The Insanity Defense and How we can Reintegrate Insanity Acquitees into Society
In late February a Virginian man was denied release from a psychiatric hospital where he is detained after being found not guilty by reason of insanity in relation to a 2016 murder of 55-year-old Brian E. Szabo, a bank executive. Nigel Walker killed the father of his then girlfriend after an altercation in Richmond, Virginia. Walker successfully pleaded an insanity defense during the trial and was found not guilty by reason of insanity. At the time of completion of the trial, the district attorney in the case said Walker would remain incapacitated in a psychiatric hospital and would not be released. It is clear that the prosecutor in this case did not believe in the ability of the defendant to change and to not be a danger to the community in the future. The judge who denied Walker’s release was of a similar opinion, despite the fact that doctors at three mental hospitals have evaluated Walker, and assessed that he no longer needs inpatient treatment.
The denial of release from confinement in the psychiatric Central State Hospital in this case raises some broader issues about how insanity acquittees are reintegrated into society and how they are released from confinement. When a defendant is found to be insane, he does not receive the same punishment compared to those who are found guilty of the same offense. Such offenders who are ordinarily found guilty face criminal incarceration in our nation’s prisons for a definite period of time i.e they have a definite release date. However, for those found to be insane, they are not only sent to a different institution, but they are also sentenced to indefinite confinement in such a psychiatric institution. Persons found to be insane are confined in a psychiatric hospital until they no longer are mentally ill or until they no longer pose a danger to society. There is a myth amongst the public that insanity acquittees escape punishment and use the insanity defense as a get-out-of-jail-free-card. Despite popular belief, empirical social science studies have shown that insane defendants actually serve longer sentences on average than sane offenders who commit similar crimes. Such longer sentences also have the effect of contributing to the societal negative stereotype that the individuals with mental illnesses are inherently dangerous. In fact, again social science studies demonstrate that this myth is false, and that persons with mental illnesses are no more likely to commit dangerous crimes than persons without mental illnesses.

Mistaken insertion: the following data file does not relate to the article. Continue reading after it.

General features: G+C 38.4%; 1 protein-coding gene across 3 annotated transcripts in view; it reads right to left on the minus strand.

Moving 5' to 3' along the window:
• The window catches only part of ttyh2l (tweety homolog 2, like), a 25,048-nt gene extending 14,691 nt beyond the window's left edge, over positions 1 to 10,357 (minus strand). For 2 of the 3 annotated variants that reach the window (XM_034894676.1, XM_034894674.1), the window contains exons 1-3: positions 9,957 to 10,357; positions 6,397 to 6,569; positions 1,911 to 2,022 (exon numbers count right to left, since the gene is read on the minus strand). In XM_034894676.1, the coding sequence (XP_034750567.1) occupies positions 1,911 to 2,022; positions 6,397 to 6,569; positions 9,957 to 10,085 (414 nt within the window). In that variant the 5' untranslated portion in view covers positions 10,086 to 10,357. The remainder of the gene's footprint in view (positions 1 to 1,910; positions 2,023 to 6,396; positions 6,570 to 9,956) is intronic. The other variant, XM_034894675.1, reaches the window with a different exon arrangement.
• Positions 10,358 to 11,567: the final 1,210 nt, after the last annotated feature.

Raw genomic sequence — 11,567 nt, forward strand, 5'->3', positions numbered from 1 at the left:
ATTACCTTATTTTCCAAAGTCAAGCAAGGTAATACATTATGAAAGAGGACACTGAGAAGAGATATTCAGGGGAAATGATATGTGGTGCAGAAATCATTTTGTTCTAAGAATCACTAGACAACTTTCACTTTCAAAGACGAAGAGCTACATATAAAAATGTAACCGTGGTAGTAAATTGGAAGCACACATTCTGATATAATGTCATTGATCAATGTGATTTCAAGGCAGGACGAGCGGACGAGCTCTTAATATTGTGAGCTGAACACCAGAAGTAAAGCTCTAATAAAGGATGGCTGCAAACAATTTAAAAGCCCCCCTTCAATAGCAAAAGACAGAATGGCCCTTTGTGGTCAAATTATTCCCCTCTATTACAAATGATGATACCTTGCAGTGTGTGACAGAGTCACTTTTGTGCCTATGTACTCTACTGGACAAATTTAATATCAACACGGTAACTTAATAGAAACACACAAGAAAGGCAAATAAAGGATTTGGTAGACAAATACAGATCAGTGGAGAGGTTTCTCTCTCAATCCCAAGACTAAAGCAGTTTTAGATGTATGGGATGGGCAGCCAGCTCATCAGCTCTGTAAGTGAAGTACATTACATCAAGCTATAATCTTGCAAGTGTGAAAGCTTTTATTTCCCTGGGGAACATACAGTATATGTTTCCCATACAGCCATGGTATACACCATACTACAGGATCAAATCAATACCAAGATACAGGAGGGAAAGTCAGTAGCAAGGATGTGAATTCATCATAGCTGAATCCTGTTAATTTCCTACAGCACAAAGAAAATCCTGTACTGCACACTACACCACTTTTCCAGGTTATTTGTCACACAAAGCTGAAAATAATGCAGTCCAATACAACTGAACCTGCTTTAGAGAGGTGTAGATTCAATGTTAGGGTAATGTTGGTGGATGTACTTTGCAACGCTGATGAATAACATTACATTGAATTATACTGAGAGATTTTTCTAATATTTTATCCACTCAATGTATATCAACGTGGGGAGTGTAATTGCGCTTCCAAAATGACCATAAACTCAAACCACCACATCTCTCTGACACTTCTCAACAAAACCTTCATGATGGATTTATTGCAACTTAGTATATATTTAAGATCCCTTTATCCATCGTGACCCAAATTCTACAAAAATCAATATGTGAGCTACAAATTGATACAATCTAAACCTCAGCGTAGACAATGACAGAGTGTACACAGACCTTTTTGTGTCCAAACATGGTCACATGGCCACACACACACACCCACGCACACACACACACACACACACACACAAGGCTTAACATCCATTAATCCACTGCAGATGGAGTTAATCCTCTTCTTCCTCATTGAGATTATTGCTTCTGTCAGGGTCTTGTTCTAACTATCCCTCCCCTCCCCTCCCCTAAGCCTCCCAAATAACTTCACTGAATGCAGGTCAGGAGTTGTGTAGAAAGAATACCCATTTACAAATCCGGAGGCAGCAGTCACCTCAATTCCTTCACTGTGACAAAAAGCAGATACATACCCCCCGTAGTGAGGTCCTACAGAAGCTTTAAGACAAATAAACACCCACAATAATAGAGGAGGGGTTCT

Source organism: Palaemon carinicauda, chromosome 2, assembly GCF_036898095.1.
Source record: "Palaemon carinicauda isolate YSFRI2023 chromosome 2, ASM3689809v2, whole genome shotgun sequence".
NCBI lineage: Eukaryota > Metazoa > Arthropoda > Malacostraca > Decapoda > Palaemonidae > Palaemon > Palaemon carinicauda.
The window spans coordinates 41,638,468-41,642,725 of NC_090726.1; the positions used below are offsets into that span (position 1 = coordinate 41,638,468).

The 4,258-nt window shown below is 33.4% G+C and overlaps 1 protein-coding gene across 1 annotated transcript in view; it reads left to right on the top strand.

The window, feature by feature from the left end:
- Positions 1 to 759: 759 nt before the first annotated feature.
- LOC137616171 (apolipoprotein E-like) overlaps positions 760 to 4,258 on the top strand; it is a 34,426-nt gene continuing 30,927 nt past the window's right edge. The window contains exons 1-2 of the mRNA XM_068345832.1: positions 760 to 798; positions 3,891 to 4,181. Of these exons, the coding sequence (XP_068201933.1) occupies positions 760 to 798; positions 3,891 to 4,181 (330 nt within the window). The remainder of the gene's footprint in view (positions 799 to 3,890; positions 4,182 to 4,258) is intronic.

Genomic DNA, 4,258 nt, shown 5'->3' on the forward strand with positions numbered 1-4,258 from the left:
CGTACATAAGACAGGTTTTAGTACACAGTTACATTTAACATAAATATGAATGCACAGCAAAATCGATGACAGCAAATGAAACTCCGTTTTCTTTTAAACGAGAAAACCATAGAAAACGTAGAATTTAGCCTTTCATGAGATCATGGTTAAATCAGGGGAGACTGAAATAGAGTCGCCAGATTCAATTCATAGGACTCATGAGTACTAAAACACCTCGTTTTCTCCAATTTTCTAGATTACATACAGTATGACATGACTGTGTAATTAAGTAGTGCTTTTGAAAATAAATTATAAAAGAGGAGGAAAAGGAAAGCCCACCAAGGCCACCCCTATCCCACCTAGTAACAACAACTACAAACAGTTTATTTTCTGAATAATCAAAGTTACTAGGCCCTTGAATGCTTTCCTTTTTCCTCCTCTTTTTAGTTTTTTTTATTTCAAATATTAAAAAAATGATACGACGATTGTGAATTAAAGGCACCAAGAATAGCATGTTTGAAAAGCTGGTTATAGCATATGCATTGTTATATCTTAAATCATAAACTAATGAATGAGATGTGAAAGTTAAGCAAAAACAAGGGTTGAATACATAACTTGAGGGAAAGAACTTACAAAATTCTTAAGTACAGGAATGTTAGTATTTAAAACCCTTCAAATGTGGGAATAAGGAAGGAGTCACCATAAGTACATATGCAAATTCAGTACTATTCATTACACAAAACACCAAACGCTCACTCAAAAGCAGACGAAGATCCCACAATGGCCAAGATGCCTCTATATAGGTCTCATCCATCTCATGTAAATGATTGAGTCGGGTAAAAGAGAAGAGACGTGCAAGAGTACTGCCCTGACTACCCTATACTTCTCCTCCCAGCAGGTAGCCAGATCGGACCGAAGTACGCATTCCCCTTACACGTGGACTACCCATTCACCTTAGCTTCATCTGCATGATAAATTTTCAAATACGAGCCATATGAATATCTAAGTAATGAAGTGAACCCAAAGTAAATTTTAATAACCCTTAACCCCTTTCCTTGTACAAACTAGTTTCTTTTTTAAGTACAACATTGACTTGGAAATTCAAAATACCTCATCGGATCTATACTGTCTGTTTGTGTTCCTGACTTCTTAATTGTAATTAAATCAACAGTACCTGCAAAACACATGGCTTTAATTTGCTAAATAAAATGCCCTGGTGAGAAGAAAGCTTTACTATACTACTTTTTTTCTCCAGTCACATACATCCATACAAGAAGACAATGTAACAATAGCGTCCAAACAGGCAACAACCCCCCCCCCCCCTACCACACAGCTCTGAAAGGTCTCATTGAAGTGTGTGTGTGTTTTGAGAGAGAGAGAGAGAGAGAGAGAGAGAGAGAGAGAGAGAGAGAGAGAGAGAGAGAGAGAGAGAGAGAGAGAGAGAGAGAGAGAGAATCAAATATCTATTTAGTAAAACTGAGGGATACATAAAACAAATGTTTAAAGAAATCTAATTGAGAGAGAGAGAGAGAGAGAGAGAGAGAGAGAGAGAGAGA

But if we are to believe in the power and ability of persons to change and reform, we must provide meaningful opportunities for insanity acquittees to get released into the community when they no longer pose a danger to others in society, as the medical authorities believe in Walker’s case. One way to ease the public’s safety concern, while at the same time giving insanity acquittees the opportunity to reintegrate into society, is the option of supervised release. This option could involve the individual released checking in regularly with a parole officer and adhering to certain conditions, such as attending counseling sessions, attending an addiction course if relevant, or attending anger management classes. They would also be required to consistently take their medications and undergo drug tests periodically. Perhaps if the court and prosecutor had considered such a comprehensive model of supervised release, then Mr. Walker could be reintegrated into society successfully. In fact, counsel for Mr. Walker stated that if he was released, he would be monitored by the Community Services Board and would check in monthly. However, the judge disagreed with such a program of conditional release, calling it “woefully insufficient” and denied release.